- This technical term is applied in two senses to Etruscan art and material culture. In the broader sense, hybridity refers to the combination of distinct elements from different sources of identity (Etruscan, Greek, Phoenician, Eastern), which comprise some Etruscan works of art. For instance a bucchero cup may have a form including a high-pierced handle that dates back as a local tradition to the Bronze Age, a distinct Etruscan form of manufacture, the shiny burnished surface of the bucchero, a series of Eastern motifs, and an Etruscan inscription of donation. All these hybrid forms are joined together to form a recognizable Etruscan object that can nevertheless be analytically broken apart to reveal the component parts. In the more particular sense, Etruscan artists often selected hybrid forms for depiction in art, notably sphinxes, centaurs, satyrs, winged humans, and other creatures that combined elements from different natural sources. This choice was probably for ritual reasons since these hybrid forms were probably considered liminal forms on the boundary of this world.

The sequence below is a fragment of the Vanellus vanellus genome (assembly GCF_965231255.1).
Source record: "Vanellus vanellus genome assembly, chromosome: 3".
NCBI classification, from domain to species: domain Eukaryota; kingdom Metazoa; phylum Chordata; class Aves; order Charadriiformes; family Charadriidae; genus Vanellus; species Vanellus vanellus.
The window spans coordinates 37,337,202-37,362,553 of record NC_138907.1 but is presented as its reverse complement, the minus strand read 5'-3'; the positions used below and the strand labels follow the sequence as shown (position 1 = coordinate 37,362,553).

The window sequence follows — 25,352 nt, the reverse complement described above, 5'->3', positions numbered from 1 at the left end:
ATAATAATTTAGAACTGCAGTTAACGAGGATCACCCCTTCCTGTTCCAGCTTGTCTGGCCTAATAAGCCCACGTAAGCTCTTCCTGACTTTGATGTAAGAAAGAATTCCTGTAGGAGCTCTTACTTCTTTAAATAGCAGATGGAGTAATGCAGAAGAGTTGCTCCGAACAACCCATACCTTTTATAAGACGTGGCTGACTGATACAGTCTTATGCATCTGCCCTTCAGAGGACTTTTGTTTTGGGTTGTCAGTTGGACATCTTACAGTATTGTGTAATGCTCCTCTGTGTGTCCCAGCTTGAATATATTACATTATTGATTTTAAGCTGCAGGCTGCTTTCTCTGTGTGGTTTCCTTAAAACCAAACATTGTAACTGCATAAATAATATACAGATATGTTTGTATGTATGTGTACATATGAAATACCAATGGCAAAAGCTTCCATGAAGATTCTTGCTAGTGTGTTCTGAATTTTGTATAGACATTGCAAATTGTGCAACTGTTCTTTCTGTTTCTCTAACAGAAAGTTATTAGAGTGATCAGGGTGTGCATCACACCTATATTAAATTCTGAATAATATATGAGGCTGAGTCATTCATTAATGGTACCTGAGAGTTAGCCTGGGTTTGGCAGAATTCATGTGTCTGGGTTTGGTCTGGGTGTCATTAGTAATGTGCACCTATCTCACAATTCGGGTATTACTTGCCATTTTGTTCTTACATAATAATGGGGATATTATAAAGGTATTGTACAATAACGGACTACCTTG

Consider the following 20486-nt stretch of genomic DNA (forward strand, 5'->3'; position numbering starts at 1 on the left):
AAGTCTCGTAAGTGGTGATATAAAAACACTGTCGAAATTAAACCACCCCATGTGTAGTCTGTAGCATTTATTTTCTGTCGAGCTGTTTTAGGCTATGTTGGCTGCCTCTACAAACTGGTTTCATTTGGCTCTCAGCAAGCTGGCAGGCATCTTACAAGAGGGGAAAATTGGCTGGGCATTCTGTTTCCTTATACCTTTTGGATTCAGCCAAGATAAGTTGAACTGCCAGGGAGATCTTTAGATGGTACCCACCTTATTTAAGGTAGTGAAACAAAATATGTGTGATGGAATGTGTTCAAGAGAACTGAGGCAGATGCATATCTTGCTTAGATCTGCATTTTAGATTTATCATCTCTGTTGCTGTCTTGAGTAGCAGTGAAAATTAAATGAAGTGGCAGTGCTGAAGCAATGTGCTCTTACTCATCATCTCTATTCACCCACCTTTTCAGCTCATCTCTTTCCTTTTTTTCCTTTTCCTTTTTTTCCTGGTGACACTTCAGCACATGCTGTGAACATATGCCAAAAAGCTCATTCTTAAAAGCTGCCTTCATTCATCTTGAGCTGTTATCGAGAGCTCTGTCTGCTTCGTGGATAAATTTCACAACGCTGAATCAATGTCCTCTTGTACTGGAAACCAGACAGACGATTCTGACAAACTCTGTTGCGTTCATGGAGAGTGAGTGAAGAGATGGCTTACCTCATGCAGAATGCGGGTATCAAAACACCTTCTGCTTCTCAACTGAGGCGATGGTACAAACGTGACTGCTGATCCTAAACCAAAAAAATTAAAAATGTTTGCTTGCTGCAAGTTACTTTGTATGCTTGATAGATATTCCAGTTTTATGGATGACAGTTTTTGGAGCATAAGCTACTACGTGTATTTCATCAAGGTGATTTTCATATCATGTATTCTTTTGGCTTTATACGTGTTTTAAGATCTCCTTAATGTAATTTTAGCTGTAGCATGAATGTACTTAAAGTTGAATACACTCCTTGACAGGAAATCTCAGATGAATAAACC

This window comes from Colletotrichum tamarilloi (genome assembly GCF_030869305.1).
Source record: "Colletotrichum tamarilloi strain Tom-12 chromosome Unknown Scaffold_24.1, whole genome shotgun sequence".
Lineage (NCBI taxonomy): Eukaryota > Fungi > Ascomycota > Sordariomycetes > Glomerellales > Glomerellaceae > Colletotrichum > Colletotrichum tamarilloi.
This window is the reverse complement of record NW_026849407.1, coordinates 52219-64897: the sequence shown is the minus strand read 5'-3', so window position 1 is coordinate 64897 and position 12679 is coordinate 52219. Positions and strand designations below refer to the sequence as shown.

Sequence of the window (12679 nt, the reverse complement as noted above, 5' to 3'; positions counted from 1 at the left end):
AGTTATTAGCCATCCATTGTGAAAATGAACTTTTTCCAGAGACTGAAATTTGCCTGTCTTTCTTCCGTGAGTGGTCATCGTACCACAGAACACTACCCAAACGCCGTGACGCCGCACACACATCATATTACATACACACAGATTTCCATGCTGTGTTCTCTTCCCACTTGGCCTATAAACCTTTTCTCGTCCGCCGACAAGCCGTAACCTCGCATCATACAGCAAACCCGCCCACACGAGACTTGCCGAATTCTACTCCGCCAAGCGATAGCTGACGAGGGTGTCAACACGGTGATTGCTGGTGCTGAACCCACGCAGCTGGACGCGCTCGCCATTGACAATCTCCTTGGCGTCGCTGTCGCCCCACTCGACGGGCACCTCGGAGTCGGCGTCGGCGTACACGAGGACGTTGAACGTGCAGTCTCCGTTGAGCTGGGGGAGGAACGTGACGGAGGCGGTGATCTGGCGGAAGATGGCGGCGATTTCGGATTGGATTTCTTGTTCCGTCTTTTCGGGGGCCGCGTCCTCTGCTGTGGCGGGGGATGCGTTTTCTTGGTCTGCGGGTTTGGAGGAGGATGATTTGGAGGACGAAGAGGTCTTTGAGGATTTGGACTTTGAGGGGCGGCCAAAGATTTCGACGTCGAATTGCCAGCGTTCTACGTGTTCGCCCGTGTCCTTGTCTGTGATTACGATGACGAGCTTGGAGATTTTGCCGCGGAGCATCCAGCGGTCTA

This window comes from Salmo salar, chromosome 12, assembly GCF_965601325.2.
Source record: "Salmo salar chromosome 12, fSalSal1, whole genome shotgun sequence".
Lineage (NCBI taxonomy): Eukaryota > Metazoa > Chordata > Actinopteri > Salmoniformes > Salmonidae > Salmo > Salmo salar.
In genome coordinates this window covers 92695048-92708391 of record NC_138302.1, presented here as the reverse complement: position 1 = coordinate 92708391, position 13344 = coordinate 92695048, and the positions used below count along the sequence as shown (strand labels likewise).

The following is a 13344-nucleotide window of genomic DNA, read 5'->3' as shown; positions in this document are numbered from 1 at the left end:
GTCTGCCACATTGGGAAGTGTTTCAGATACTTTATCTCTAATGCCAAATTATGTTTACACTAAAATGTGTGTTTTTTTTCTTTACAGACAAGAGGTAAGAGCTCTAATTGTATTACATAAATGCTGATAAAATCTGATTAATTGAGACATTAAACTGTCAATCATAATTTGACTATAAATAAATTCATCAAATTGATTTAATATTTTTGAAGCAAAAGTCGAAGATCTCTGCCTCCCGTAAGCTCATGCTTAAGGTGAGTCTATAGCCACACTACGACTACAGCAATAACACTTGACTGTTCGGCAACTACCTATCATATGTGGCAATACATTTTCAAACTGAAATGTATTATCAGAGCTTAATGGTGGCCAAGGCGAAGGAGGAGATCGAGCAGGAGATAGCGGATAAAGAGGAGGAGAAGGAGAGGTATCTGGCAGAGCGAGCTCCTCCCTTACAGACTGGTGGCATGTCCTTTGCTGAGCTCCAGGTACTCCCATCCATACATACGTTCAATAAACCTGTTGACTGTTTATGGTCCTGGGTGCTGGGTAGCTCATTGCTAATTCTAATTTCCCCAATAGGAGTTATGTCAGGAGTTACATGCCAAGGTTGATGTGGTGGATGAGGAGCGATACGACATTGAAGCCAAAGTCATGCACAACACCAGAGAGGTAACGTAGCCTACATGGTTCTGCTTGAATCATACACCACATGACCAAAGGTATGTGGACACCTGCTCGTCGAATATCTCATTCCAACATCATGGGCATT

Historical Dictionary of the Etruscans. Simon K. F. Stoddart.